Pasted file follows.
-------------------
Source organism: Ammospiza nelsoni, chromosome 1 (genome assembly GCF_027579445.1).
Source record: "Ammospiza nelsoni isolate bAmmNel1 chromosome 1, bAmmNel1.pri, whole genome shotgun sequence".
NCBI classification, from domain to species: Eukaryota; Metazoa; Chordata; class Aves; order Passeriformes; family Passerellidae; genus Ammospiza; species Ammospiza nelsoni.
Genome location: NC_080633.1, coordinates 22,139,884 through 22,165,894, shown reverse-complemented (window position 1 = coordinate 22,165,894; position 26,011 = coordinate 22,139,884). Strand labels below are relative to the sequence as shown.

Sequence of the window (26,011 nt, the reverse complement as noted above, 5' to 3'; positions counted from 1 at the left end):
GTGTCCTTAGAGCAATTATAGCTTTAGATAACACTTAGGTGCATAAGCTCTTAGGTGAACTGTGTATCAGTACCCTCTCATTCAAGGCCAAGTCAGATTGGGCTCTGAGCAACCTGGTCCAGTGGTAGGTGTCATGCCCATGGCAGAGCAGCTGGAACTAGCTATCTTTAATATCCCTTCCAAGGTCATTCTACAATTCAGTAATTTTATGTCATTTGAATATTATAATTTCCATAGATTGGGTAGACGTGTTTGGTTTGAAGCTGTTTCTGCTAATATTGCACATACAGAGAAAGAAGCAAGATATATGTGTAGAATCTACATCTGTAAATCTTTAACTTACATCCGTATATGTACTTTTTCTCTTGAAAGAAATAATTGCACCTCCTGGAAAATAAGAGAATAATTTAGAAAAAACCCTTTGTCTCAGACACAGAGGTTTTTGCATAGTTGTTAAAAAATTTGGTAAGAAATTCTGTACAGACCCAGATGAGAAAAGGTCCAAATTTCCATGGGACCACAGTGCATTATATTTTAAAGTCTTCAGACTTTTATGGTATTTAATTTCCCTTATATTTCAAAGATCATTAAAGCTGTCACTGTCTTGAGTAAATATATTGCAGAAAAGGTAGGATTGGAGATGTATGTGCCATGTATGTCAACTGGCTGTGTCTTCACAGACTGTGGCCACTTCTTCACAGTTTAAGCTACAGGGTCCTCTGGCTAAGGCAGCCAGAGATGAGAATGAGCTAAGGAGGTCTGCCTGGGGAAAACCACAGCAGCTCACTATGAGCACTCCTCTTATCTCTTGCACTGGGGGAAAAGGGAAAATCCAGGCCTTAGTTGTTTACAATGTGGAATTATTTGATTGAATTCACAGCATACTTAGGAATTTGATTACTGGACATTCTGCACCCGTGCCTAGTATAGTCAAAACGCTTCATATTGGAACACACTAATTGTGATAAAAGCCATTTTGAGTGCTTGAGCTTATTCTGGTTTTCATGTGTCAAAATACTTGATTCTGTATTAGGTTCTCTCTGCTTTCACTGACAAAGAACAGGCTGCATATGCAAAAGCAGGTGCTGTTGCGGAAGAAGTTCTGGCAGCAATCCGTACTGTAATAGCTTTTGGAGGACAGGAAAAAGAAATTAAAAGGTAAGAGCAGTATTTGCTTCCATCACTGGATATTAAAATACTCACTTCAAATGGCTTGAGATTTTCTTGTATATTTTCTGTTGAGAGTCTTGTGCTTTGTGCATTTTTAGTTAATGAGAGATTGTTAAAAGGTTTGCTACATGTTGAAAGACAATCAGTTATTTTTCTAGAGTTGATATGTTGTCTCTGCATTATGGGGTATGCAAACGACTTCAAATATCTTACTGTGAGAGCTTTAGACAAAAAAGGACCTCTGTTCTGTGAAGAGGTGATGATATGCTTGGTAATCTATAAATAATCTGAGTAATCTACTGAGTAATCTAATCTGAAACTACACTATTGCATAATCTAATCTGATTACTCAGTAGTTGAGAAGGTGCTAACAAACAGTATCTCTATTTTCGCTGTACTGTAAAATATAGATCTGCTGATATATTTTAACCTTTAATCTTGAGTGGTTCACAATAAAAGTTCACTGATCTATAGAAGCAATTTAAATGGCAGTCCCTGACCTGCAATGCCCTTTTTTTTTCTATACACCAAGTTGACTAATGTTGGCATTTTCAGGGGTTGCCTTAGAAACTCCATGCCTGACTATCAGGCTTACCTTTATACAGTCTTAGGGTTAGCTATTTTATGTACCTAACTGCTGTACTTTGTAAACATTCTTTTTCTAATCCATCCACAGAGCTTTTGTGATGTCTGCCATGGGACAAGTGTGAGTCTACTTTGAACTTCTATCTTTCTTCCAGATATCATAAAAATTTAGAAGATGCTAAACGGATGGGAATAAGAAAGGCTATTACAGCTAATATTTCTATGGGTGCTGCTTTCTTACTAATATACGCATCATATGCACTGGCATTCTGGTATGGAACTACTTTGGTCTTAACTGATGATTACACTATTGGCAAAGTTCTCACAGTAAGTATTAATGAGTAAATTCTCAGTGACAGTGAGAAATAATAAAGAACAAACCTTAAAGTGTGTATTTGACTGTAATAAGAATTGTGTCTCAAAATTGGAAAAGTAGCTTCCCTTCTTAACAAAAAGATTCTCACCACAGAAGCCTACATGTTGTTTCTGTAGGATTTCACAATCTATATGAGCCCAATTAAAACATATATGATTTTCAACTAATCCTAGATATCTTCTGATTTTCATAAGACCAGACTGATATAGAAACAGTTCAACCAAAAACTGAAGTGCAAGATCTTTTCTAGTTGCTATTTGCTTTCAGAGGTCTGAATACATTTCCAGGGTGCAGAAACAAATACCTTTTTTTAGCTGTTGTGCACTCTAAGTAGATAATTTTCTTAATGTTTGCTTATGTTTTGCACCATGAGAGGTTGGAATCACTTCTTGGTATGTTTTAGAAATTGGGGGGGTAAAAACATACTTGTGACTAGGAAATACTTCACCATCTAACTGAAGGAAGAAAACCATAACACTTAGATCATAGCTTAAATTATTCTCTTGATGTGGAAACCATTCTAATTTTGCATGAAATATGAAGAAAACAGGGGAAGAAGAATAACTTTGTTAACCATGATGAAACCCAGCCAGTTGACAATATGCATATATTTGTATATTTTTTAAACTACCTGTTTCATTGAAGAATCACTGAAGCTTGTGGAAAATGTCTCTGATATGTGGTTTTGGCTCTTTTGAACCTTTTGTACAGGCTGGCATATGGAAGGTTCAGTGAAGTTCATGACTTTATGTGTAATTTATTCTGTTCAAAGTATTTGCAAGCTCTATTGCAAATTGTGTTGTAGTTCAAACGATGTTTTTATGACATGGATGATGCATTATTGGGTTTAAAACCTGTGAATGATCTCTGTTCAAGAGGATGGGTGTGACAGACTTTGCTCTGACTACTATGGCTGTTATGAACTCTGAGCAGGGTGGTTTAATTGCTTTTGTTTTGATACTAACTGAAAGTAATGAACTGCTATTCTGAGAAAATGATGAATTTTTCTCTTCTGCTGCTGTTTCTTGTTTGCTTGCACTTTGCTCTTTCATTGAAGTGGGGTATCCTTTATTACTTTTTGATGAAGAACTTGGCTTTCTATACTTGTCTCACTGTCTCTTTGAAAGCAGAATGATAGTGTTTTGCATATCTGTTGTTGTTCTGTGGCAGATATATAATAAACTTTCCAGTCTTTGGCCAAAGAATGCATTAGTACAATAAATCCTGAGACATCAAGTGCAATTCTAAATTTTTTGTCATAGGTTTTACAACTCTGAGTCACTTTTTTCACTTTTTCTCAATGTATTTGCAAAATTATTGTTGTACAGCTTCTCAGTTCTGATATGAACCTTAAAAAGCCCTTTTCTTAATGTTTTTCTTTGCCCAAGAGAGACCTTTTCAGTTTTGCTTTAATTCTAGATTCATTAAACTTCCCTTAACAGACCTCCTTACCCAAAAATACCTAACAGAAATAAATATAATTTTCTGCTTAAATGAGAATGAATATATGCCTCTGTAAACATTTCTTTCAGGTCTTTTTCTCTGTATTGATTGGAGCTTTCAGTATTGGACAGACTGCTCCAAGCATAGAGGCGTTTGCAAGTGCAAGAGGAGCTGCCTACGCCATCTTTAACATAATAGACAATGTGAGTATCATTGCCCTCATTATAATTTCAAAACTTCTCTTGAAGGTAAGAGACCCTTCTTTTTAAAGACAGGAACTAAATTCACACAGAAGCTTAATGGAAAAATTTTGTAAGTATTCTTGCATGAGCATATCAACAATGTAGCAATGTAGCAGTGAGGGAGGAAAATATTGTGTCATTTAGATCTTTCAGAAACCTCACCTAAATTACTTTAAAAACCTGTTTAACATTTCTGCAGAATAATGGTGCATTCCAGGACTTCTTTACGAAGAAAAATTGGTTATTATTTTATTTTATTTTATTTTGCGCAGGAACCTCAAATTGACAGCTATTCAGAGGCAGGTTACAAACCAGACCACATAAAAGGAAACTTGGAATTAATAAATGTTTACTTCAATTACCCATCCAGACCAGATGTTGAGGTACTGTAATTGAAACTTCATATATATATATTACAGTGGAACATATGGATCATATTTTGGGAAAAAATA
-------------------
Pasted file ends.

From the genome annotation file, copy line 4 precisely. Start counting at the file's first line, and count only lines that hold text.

Genome location: NC_080633.1, coordinates 22,139,884 through 22,165,894, shown reverse-complemented (window position 1 = coordinate 22,165,894; position 26,011 = coordinate 22,139,884). Strand labels below are relative to the sequence as shown.